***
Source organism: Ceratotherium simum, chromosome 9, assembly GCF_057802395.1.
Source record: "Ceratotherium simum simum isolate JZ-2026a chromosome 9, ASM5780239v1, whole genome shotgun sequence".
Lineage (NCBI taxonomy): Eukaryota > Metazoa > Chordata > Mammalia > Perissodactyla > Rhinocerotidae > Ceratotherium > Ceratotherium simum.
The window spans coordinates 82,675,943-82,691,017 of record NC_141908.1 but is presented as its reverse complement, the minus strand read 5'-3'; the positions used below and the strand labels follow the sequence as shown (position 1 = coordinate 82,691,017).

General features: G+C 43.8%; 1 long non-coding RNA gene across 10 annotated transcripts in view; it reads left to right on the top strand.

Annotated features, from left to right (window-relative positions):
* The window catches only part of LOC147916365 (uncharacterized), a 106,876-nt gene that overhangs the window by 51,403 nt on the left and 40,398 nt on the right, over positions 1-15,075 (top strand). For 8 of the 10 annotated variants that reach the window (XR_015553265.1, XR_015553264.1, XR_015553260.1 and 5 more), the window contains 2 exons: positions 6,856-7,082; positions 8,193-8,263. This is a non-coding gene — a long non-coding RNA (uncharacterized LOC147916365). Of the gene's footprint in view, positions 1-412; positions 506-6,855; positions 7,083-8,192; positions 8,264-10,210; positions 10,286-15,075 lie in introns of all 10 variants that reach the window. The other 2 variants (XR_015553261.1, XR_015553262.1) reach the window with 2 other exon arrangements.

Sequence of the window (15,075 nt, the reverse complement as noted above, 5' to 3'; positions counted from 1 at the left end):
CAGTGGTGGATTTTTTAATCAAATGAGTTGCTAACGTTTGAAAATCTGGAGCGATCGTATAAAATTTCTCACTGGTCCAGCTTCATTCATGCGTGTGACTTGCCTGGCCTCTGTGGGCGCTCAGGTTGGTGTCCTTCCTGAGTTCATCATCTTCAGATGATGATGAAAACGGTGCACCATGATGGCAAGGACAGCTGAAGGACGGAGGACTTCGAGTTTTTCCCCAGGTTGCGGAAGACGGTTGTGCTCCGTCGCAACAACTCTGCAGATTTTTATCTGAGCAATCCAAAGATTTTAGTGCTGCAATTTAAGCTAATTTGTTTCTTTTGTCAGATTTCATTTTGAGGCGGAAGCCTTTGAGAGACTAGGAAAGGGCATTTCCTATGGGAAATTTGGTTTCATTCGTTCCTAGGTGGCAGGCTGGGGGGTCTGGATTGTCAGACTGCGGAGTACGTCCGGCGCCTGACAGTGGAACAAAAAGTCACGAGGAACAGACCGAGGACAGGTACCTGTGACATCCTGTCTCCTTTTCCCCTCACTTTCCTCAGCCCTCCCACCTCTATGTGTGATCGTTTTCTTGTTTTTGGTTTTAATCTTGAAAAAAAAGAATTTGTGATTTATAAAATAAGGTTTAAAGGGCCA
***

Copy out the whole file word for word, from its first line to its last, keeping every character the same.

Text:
Source organism: Ceratotherium simum, chromosome 9, assembly GCF_057802395.1.
Source record: "Ceratotherium simum simum isolate JZ-2026a chromosome 9, ASM5780239v1, whole genome shotgun sequence".
Lineage (NCBI taxonomy): Eukaryota > Metazoa > Chordata > Mammalia > Perissodactyla > Rhinocerotidae > Ceratotherium > Ceratotherium simum.
The window spans coordinates 82,675,943-82,691,017 of record NC_141908.1 but is presented as its reverse complement, the minus strand read 5'-3'; the positions used below and the strand labels follow the sequence as shown (position 1 = coordinate 82,691,017).

General features: G+C 43.8%; 1 long non-coding RNA gene across 10 annotated transcripts in view; it reads left to right on the top strand.

Annotated features, from left to right (window-relative positions):
* The window catches only part of LOC147916365 (uncharacterized), a 106,876-nt gene that overhangs the window by 51,403 nt on the left and 40,398 nt on the right, over positions 1-15,075 (top strand). For 8 of the 10 annotated variants that reach the window (XR_015553265.1, XR_015553264.1, XR_015553260.1 and 5 more), the window contains 2 exons: positions 6,856-7,082; positions 8,193-8,263. This is a non-coding gene — a long non-coding RNA (uncharacterized LOC147916365). Of the gene's footprint in view, positions 1-412; positions 506-6,855; positions 7,083-8,192; positions 8,264-10,210; positions 10,286-15,075 lie in introns of all 10 variants that reach the window. The other 2 variants (XR_015553261.1, XR_015553262.1) reach the window with 2 other exon arrangements.

Sequence of the window (15,075 nt, the reverse complement as noted above, 5' to 3'; positions counted from 1 at the left end):
CAGTGGTGGATTTTTTAATCAAATGAGTTGCTAACGTTTGAAAATCTGGAGCGATCGTATAAAATTTCTCACTGGTCCAGCTTCATTCATGCGTGTGACTTGCCTGGCCTCTGTGGGCGCTCAGGTTGGTGTCCTTCCTGAGTTCATCATCTTCAGATGATGATGAAAACGGTGCACCATGATGGCAAGGACAGCTGAAGGACGGAGGACTTCGAGTTTTTCCCCAGGTTGCGGAAGACGGTTGTGCTCCGTCGCAACAACTCTGCAGATTTTTATCTGAGCAATCCAAAGATTTTAGTGCTGCAATTTAAGCTAATTTGTTTCTTTTGTCAGATTTCATTTTGAGGCGGAAGCCTTTGAGAGACTAGGAAAGGGCATTTCCTATGGGAAATTTGGTTTCATTCGTTCCTAGGTGGCAGGCTGGGGGGTCTGGATTGTCAGACTGCGGAGTACGTCCGGCGCCTGACAGTGGAACAAAAAGTCACGAGGAACAGACCGAGGACAGGTACCTGTGACATCCTGTCTCCTTTTCCCCTCACTTTCCTCAGCCCTCCCACCTCTATGTGTGATCGTTTTCTTGTTTTTGGTTTTAATCTTGAAAAAAAAGAATTTGTGATTTATAAAATAAGGTTTAAAGGGCCA